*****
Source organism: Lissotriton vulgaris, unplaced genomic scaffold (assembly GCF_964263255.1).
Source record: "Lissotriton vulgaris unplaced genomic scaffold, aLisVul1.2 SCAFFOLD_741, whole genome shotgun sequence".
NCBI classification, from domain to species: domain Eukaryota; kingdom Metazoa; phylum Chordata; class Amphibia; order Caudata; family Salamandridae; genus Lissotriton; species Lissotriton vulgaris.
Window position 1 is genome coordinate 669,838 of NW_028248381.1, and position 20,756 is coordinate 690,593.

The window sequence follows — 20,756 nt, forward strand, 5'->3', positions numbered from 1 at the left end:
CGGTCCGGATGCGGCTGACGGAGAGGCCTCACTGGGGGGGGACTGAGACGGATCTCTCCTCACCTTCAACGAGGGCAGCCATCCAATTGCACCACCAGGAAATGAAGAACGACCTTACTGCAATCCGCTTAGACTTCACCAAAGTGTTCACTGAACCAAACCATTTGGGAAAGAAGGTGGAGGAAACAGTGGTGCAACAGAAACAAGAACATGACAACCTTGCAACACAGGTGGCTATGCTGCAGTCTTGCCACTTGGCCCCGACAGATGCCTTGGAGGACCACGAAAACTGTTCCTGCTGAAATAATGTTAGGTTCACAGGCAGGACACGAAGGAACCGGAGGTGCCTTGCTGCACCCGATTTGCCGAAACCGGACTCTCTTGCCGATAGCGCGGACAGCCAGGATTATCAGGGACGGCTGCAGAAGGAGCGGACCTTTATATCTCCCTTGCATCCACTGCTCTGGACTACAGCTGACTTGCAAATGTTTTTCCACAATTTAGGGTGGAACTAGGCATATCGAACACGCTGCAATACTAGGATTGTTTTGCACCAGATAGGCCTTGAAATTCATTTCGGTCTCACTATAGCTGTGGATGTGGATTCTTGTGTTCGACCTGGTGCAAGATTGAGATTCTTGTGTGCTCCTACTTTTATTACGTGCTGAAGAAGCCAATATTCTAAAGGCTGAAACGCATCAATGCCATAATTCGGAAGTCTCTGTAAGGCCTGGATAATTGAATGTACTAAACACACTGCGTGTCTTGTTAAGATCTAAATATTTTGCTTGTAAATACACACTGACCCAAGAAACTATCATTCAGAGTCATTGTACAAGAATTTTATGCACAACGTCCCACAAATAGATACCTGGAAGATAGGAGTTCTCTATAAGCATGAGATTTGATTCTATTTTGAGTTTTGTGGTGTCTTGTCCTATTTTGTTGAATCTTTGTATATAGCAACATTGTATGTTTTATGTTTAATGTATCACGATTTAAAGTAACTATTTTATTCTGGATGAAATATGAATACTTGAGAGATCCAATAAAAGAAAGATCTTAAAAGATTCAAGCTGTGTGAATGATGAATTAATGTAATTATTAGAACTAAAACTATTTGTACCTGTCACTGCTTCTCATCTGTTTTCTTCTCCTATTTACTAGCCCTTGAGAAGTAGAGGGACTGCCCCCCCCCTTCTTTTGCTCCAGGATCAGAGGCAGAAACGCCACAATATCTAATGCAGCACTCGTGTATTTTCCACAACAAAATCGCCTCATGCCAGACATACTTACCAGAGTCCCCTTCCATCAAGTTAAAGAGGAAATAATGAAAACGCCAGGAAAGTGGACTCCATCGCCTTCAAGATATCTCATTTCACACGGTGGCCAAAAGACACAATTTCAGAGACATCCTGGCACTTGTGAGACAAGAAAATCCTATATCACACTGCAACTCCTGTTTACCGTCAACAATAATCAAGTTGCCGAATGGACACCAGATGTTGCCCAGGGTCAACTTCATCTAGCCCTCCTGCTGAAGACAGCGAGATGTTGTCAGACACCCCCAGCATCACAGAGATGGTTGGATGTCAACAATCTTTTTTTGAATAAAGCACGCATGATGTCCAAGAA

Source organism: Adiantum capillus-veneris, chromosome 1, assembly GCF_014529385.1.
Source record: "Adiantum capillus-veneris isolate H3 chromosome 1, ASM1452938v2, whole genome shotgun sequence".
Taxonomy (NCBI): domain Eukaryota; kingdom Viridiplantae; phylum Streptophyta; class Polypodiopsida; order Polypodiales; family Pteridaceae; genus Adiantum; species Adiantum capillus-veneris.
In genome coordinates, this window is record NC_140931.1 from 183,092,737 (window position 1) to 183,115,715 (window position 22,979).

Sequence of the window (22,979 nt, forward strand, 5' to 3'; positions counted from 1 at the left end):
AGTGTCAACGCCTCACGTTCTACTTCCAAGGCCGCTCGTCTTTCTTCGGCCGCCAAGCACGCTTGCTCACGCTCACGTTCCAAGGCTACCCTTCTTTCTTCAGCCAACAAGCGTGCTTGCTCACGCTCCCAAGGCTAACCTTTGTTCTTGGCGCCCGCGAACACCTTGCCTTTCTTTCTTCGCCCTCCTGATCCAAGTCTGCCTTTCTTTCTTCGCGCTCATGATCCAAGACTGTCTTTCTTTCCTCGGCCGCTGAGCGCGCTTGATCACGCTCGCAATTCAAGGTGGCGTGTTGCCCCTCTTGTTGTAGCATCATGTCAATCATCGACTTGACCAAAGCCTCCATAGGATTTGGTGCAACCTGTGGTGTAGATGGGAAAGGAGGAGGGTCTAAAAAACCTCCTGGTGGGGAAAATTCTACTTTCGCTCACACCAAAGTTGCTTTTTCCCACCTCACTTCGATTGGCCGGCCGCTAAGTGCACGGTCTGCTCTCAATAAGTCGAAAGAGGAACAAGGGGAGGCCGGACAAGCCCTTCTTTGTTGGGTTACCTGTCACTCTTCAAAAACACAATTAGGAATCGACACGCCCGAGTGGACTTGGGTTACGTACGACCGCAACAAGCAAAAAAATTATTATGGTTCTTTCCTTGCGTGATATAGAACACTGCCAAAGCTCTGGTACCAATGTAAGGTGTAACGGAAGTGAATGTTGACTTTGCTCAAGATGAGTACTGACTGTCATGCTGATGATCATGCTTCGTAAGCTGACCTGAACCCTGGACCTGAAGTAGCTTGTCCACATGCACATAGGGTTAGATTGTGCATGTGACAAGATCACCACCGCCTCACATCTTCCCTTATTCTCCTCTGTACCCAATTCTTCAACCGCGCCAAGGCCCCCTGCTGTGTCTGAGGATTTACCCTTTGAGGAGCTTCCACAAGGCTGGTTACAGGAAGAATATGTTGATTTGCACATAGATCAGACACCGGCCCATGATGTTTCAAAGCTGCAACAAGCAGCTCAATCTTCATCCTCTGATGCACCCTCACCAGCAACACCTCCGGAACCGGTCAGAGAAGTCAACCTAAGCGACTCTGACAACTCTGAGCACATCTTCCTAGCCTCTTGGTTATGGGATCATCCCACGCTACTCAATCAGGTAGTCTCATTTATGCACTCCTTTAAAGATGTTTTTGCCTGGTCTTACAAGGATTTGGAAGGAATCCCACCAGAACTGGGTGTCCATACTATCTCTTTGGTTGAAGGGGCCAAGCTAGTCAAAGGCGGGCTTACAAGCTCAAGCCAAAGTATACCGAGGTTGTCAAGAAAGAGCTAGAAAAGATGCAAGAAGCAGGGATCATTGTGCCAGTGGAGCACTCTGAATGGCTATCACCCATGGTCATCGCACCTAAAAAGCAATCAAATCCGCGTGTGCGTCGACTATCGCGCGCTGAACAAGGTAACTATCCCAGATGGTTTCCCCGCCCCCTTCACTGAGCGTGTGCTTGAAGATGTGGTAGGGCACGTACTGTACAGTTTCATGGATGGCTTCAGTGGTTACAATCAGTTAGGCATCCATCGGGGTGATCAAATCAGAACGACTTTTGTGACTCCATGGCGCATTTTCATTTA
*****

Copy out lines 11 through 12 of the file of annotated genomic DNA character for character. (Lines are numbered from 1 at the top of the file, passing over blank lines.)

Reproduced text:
Sequence of the window (22,979 nt, forward strand, 5' to 3'; positions counted from 1 at the left end):
AGTGTCAACGCCTCACGTTCTACTTCCAAGGCCGCTCGTCTTTCTTCGGCCGCCAAGCACGCTTGCTCACGCTCACGTTCCAAGGCTACCCTTCTTTCTTCAGCCAACAAGCGTGCTTGCTCACGCTCCCAAGGCTAACCTTTGTTCTTGGCGCCCGCGAACACCTTGCCTTTCTTTCTTCGCCCTCCTGATCCAAGTCTGCCTTTCTTTCTTCGCGCTCATGATCCAAGACTGTCTTTCTTTCCTCGGCCGCTGAGCGCGCTTGATCACGCTCGCAATTCAAGGTGGCGTGTTGCCCCTCTTGTTGTAGCATCATGTCAATCATCGACTTGACCAAAGCCTCCATAGGATTTGGTGCAACCTGTGGTGTAGATGGGAAAGGAGGAGGGTCTAAAAAACCTCCTGGTGGGGAAAATTCTACTTTCGCTCACACCAAAGTTGCTTTTTCCCACCTCACTTCGATTGGCCGGCCGCTAAGTGCACGGTCTGCTCTCAATAAGTCGAAAGAGGAACAAGGGGAGGCCGGACAAGCCCTTCTTTGTTGGGTTACCTGTCACTCTTCAAAAACACAATTAGGAATCGACACGCCCGAGTGGACTTGGGTTACGTACGACCGCAACAAGCAAAAAAATTATTATGGTTCTTTCCTTGCGTGATATAGAACACTGCCAAAGCTCTGGTACCAATGTAAGGTGTAACGGAAGTGAATGTTGACTTTGCTCAAGATGAGTACTGACTGTCATGCTGATGATCATGCTTCGTAAGCTGACCTGAACCCTGGACCTGAAGTAGCTTGTCCACATGCACATAGGGTTAGATTGTGCATGTGACAAGATCACCACCGCCTCACATCTTCCCTTATTCTCCTCTGTACCCAATTCTTCAACCGCGCCAAGGCCCCCTGCTGTGTCTGAGGATTTACCCTTTGAGGAGCTTCCACAAGGCTGGTTACAGGAAGAATATGTTGATTTGCACATAGATCAGACACCGGCCCATGATGTTTCAAAGCTGCAACAAGCAGCTCAATCTTCATCCTCTGATGCACCCTCACCAGCAACACCTCCGGAACCGGTCAGAGAAGTCAACCTAAGCGACTCTGACAACTCTGAGCACATCTTCCTAGCCTCTTGGTTATGGGATCATCCCACGCTACTCAATCAGGTAGTCTCATTTATGCACTCCTTTAAAGATGTTTTTGCCTGGTCTTACAAGGATTTGGAAGGAATCCCACCAGAACTGGGTGTCCATACTATCTCTTTGGTTGAAGGGGCCAAGCTAGTCAAAGGCGGGCTTACAAGCTCAAGCCAAAGTATACCGAGGTTGTCAAGAAAGAGCTAGAAAAGATGCAAGAAGCAGGGATCATTGTGCCAGTGGAGCACTCTGAATGGCTATCACCCATGGTCATCGCACCTAAAAAGCAATCAAATCCGCGTGTGCGTCGACTATCGCGCGCTGAACAAGGTAACTATCCCAGATGGTTTCCCCGCCCCCTTCACTGAGCGTGTGCTTGAAGATGTGGTAGGGCACGTACTGTACAGTTTCATGGATGGCTTCAGTGGTTACAATCAGTTAGGCATCCATCGGGGTGATCAAATCAGAACGACTTTTGTGACTCCATGGCGCATTTTCATTTA